Director of nursing Lorna Wilkinson said Charlie, who was poisoned by the nerve agent in Amesbury last month, was released earlier today.
The couple became exposed to the deadly nerve agent after handling a contaminated bottle later found in Mr Rowley's home in Amesbury, near Salisbury.
He reiterated that the public should not pick up items such as syringes, needles, cosmetics or objects made of plastic, metal, or glass.
Officials believe that the nerve agent that sickened Rowley, 45, and killed his partner was the same that was used against ex-Russian spy Sergei Skripal and his daughter Yulia in March.
British Prime Minister Theresa May accused Russia of being behind the attack on the former spy and his daughter, and expelled 23 Russian diplomats in retaliation.
Ms Sturgess later died on 8 July and a murder inquiry has been launched.
She said the Public Health England body had advised that Rowley poses no risk to the public.
"I would also like to reassure everyone that, despite many people seeking advice following these incidents, there have only ever been a total of five people who have been exposed to this nerve agent and admitted to hospital for treatment".More news: 'I THOUGHT THE B---- WAS WHITE!': Roseanne Barr explains Valerie Jarrett tweet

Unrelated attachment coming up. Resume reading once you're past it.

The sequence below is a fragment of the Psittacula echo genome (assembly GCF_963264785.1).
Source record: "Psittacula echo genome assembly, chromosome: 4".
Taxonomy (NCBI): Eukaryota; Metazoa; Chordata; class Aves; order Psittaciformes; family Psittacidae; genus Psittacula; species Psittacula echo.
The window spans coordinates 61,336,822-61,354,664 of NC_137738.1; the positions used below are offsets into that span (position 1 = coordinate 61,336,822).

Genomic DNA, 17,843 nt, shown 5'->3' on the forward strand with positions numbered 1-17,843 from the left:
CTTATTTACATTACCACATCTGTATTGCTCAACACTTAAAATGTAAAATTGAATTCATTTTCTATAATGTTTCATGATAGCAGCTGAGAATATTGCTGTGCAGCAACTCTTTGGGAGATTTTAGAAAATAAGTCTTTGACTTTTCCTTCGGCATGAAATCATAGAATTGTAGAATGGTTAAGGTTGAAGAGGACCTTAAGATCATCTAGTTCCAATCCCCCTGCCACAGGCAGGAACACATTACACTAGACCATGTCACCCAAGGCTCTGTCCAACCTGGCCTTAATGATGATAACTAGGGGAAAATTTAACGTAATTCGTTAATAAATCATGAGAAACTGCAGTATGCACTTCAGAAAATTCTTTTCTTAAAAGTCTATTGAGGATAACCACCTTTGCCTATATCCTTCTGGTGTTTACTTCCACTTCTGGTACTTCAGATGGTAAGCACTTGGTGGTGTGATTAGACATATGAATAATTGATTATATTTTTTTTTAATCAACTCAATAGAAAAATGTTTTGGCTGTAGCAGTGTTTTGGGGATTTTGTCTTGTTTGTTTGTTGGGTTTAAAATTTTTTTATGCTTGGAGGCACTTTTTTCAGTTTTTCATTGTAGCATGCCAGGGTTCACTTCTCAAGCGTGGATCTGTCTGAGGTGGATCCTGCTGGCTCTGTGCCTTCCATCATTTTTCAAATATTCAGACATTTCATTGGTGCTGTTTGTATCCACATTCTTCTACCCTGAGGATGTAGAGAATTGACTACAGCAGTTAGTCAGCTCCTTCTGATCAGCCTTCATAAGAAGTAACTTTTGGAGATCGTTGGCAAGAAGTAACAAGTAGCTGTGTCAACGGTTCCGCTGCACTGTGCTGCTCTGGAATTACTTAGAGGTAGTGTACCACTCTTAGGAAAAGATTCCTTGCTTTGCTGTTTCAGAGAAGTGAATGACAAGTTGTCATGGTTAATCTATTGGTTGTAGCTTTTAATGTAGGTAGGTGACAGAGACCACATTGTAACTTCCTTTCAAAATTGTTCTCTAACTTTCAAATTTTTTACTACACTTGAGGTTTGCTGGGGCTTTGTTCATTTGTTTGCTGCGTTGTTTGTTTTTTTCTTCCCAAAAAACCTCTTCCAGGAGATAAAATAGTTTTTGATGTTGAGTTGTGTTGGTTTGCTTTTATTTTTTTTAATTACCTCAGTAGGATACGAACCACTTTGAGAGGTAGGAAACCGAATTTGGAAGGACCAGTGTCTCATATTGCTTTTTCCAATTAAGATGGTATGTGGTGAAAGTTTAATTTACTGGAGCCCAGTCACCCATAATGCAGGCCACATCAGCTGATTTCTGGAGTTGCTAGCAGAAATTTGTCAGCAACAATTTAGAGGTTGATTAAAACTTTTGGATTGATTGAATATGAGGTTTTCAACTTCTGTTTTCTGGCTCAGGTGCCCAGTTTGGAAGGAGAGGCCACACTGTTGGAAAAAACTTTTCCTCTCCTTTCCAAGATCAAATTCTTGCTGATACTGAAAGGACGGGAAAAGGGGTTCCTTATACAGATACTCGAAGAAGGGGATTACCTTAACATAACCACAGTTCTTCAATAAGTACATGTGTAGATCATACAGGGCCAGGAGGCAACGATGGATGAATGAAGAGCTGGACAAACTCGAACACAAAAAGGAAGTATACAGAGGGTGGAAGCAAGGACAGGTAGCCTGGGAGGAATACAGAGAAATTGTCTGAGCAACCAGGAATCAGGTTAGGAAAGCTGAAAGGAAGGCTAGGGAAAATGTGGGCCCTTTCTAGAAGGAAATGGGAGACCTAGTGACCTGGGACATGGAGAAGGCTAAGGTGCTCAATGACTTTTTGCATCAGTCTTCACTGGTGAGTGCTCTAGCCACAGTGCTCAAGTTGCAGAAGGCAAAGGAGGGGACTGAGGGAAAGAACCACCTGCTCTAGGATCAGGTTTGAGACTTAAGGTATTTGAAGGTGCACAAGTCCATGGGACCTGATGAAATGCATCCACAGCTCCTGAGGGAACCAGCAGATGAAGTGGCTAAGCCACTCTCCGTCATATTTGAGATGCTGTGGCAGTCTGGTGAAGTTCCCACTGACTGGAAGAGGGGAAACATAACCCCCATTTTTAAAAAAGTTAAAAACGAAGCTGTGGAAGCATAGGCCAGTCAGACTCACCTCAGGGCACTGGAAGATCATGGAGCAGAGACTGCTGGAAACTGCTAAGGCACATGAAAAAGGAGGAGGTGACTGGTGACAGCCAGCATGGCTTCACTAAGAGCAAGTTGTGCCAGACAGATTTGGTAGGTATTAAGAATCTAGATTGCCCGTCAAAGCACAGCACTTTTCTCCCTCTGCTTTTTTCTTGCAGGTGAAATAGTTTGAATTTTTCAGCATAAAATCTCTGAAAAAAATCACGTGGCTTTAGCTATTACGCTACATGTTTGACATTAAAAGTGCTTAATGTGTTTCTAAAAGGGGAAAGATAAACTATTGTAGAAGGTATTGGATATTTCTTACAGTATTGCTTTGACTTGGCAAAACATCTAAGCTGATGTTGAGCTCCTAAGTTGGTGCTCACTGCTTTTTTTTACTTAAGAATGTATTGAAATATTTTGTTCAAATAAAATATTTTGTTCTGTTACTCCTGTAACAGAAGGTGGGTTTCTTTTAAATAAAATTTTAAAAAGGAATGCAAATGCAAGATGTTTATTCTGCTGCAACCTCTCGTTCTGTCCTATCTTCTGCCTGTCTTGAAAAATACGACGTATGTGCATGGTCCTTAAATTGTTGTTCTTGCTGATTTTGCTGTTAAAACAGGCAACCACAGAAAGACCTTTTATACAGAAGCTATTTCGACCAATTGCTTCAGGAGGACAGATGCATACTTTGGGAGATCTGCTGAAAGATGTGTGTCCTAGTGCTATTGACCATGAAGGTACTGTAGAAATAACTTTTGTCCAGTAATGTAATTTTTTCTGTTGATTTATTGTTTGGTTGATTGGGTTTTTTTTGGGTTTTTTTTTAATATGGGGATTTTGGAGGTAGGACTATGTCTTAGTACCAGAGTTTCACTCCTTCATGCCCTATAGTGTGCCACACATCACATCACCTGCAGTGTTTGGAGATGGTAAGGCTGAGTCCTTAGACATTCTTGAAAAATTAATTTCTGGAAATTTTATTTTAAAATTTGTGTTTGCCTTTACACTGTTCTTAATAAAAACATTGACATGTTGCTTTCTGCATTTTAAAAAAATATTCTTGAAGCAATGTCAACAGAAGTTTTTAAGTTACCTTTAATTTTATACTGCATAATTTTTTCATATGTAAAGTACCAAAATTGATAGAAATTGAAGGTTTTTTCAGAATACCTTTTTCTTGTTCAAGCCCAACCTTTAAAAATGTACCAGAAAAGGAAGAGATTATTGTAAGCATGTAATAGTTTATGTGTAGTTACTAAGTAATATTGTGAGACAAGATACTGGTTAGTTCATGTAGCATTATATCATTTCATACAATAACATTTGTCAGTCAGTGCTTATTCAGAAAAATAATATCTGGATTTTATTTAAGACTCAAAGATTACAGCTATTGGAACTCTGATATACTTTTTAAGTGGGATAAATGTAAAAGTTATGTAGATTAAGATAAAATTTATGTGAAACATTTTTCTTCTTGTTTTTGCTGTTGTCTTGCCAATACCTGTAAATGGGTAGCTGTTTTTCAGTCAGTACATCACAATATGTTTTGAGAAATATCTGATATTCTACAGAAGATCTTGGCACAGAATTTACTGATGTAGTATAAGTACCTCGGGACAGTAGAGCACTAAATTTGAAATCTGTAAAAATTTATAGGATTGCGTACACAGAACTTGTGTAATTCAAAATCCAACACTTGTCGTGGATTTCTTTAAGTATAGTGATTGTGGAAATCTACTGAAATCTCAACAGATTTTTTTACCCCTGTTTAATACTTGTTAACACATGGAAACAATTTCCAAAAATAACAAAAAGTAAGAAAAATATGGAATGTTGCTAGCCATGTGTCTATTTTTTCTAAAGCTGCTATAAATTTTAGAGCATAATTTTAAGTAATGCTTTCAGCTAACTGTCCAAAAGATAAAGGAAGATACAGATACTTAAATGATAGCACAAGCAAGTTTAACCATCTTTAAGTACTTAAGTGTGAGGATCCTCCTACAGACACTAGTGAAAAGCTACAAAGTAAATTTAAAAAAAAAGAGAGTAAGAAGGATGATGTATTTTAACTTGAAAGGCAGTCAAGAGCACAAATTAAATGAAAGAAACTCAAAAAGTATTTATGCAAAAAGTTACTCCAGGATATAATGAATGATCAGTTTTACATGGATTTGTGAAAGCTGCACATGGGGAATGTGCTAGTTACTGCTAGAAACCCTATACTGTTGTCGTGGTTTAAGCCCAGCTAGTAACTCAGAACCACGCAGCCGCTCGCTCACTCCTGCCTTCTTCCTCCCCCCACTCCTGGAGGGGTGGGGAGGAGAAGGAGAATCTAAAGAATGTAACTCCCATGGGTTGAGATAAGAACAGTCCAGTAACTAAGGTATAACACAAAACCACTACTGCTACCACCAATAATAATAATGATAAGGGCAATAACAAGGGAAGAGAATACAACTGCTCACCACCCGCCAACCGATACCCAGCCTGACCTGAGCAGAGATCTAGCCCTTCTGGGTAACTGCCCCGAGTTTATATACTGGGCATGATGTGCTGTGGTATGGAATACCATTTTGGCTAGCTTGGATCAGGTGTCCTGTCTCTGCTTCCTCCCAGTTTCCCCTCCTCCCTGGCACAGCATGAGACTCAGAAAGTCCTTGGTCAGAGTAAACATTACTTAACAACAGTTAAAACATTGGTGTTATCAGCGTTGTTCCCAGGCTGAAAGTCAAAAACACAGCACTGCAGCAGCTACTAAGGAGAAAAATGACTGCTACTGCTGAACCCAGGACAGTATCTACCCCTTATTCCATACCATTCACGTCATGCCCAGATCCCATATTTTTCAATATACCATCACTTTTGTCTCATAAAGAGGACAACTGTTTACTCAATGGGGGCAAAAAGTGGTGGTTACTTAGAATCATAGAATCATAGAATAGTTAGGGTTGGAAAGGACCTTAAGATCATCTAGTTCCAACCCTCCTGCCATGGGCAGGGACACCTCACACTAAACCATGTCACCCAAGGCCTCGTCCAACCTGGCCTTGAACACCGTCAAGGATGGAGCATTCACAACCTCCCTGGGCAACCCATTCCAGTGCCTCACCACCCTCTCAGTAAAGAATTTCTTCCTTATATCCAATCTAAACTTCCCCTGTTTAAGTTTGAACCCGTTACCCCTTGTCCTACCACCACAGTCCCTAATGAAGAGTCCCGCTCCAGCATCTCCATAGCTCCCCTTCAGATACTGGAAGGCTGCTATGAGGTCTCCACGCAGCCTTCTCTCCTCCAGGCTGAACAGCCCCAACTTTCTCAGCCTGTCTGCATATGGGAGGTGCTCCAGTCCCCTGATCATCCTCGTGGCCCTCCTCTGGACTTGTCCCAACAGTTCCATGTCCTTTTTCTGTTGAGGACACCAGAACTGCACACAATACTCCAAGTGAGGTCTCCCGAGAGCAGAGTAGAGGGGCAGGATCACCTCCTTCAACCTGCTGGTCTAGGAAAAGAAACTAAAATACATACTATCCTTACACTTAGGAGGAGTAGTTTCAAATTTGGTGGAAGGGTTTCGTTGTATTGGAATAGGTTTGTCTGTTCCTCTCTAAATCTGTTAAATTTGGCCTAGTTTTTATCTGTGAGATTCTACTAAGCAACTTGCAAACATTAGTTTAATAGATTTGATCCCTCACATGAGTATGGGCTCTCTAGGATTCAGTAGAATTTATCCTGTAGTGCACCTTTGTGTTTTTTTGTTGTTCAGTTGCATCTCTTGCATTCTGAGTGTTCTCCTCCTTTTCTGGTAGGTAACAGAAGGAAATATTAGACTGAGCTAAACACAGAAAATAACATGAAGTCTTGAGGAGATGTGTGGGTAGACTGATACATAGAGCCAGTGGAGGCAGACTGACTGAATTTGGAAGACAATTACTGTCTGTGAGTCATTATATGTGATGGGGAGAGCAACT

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Wiltshire Police Chief Constable Kier Pritchard said police will work with local agencies to make sure Rowley gets the support he needs as he continues to recover.
Her sister Stephanie told the hearing she was present when doctors informed her of the decision to switch off her sibling's life support.
Ms Wilkinson attempted to assuage fears of wider contamination in Salisbury by reminding them that there has been a relatively low number of victims.
A still image taken from video footage recorded on 30 June 2018 and released to AFP on 5 July 2018 shows a man on a stretcher being put into an ambulance by medics and police outside a residential address in Amesbury, southern England, on 30 June 2018 where police reported a man and woman were found unconscious in circumstances that sparked a major incident after contact with what was later identified as the nerve agent Novichok.
Last week, it was revealed that investigators had identified, from CCTV footage, Russian nationals that were suspects in the poisoning of the Skripals.
The Organisation for the Prohibition of Chemical Weapons (OPCW) will analyse the substance before reporting back its conclusions.
The BBC has not been able to independently confirm the story.